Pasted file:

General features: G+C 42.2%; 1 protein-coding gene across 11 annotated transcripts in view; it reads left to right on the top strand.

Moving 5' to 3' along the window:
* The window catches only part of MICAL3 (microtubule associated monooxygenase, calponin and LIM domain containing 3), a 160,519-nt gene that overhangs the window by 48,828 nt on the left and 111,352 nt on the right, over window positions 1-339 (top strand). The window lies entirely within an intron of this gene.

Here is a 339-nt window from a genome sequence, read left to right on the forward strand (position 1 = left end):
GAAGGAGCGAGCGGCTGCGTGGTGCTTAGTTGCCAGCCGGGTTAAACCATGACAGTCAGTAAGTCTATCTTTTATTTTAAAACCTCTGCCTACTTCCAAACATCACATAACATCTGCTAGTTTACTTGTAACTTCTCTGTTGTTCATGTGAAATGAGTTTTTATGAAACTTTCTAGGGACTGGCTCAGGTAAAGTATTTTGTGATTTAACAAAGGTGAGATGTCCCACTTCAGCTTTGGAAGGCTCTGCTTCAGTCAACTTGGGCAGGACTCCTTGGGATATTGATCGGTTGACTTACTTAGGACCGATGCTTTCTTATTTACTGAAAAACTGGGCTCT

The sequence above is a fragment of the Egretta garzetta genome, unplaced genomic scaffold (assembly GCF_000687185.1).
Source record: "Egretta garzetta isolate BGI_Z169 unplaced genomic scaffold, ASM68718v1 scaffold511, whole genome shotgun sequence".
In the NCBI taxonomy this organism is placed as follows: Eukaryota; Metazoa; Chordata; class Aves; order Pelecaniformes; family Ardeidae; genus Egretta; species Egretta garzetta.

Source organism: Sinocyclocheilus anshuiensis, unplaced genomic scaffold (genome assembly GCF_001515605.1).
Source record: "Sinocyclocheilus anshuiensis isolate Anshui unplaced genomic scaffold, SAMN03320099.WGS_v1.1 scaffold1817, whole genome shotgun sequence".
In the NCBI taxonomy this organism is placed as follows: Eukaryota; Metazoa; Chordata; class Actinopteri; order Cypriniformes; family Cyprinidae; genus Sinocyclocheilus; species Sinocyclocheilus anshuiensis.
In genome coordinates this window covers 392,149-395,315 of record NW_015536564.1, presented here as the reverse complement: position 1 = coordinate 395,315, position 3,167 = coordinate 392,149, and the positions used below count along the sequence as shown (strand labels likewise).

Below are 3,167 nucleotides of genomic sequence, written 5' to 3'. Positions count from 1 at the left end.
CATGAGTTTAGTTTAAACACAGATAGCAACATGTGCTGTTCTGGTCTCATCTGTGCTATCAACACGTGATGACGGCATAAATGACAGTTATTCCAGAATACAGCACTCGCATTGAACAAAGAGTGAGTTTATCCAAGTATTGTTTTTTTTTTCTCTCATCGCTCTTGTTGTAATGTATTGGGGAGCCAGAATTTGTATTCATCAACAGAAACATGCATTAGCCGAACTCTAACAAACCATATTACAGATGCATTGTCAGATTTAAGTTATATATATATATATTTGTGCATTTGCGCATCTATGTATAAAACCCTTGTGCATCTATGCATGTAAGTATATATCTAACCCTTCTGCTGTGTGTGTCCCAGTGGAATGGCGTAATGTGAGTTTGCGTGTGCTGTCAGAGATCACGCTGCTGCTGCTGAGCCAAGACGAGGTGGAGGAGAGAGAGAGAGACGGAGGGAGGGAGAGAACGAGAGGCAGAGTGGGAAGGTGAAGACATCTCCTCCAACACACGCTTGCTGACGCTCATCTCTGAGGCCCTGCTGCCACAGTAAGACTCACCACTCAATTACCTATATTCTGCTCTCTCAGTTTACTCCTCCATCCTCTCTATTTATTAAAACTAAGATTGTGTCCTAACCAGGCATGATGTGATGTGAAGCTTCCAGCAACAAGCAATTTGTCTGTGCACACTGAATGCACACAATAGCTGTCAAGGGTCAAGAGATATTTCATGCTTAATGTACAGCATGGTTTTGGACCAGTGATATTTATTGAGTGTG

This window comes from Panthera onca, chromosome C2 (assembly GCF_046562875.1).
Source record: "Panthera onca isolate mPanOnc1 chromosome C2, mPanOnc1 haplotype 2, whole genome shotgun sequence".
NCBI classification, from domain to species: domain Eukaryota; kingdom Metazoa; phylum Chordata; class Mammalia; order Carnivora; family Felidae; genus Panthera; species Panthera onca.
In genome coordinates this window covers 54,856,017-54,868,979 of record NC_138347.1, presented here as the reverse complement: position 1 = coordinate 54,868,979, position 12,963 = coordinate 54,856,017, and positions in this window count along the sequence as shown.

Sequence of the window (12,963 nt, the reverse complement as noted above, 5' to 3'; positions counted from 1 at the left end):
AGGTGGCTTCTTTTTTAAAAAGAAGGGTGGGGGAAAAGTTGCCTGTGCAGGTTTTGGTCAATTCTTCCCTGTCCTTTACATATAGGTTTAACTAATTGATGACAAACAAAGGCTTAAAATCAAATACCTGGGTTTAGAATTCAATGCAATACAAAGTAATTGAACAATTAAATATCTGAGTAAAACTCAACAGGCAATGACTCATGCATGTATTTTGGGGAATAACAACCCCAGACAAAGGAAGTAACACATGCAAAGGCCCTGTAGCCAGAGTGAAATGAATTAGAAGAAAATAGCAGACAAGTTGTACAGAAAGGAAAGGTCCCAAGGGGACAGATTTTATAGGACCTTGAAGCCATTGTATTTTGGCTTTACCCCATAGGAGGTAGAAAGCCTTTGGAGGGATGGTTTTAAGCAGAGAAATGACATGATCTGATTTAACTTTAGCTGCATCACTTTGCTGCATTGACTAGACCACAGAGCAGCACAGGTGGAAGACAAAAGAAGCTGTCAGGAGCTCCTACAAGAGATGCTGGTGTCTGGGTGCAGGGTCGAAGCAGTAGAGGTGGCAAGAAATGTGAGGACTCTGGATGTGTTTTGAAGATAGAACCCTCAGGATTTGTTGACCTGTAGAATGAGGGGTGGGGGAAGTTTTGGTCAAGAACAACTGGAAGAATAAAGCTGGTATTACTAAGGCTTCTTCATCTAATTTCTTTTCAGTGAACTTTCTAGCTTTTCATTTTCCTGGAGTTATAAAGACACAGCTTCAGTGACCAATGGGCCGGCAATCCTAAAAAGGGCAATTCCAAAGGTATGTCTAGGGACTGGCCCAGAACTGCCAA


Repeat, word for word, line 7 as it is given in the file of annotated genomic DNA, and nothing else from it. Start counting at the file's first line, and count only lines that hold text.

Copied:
Source record: "Egretta garzetta isolate BGI_Z169 unplaced genomic scaffold, ASM68718v1 scaffold511, whole genome shotgun sequence".